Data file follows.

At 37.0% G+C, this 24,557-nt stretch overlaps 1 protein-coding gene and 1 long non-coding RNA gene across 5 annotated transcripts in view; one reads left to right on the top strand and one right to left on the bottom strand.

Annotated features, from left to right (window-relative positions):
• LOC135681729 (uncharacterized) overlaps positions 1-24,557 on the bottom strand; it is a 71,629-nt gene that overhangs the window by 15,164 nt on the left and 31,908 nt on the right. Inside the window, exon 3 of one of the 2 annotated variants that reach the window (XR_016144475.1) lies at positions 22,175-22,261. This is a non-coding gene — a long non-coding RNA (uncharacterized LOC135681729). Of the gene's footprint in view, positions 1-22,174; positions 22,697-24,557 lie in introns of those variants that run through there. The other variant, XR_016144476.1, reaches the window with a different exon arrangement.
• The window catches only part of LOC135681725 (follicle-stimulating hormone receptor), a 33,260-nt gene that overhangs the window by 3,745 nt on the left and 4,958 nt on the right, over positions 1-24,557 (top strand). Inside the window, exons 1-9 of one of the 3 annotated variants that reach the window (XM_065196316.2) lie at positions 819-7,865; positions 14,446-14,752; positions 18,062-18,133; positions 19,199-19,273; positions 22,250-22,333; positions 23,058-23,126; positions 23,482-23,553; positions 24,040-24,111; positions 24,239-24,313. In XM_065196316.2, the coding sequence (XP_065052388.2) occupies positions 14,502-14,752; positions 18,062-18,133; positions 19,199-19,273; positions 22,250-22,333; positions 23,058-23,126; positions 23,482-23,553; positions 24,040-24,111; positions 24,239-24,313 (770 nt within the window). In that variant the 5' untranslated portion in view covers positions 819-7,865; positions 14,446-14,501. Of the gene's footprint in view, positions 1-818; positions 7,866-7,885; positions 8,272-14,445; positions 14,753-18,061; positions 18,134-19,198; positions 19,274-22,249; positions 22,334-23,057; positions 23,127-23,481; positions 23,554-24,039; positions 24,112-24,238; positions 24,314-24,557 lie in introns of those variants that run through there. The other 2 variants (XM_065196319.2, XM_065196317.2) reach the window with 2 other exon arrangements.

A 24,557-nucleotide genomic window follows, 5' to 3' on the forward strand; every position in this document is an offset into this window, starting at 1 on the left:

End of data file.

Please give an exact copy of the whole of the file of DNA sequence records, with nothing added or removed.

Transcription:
At 37.0% G+C, this 24,557-nt stretch overlaps 1 protein-coding gene and 1 long non-coding RNA gene across 5 annotated transcripts in view; one reads left to right on the top strand and one right to left on the bottom strand.

Annotated features, from left to right (window-relative positions):
• LOC135681729 (uncharacterized) overlaps positions 1-24,557 on the bottom strand; it is a 71,629-nt gene that overhangs the window by 15,164 nt on the left and 31,908 nt on the right. Inside the window, exon 3 of one of the 2 annotated variants that reach the window (XR_016144475.1) lies at positions 22,175-22,261. This is a non-coding gene — a long non-coding RNA (uncharacterized LOC135681729). Of the gene's footprint in view, positions 1-22,174; positions 22,697-24,557 lie in introns of those variants that run through there. The other variant, XR_016144476.1, reaches the window with a different exon arrangement.
• The window catches only part of LOC135681725 (follicle-stimulating hormone receptor), a 33,260-nt gene that overhangs the window by 3,745 nt on the left and 4,958 nt on the right, over positions 1-24,557 (top strand). Inside the window, exons 1-9 of one of the 3 annotated variants that reach the window (XM_065196316.2) lie at positions 819-7,865; positions 14,446-14,752; positions 18,062-18,133; positions 19,199-19,273; positions 22,250-22,333; positions 23,058-23,126; positions 23,482-23,553; positions 24,040-24,111; positions 24,239-24,313. In XM_065196316.2, the coding sequence (XP_065052388.2) occupies positions 14,502-14,752; positions 18,062-18,133; positions 19,199-19,273; positions 22,250-22,333; positions 23,058-23,126; positions 23,482-23,553; positions 24,040-24,111; positions 24,239-24,313 (770 nt within the window). In that variant the 5' untranslated portion in view covers positions 819-7,865; positions 14,446-14,501. Of the gene's footprint in view, positions 1-818; positions 7,866-7,885; positions 8,272-14,445; positions 14,753-18,061; positions 18,134-19,198; positions 19,274-22,249; positions 22,334-23,057; positions 23,127-23,481; positions 23,554-24,039; positions 24,112-24,238; positions 24,314-24,557 lie in introns of those variants that run through there. The other 2 variants (XM_065196319.2, XM_065196317.2) reach the window with 2 other exon arrangements.

A 24,557-nucleotide genomic window follows, 5' to 3' on the forward strand; every position in this document is an offset into this window, starting at 1 on the left: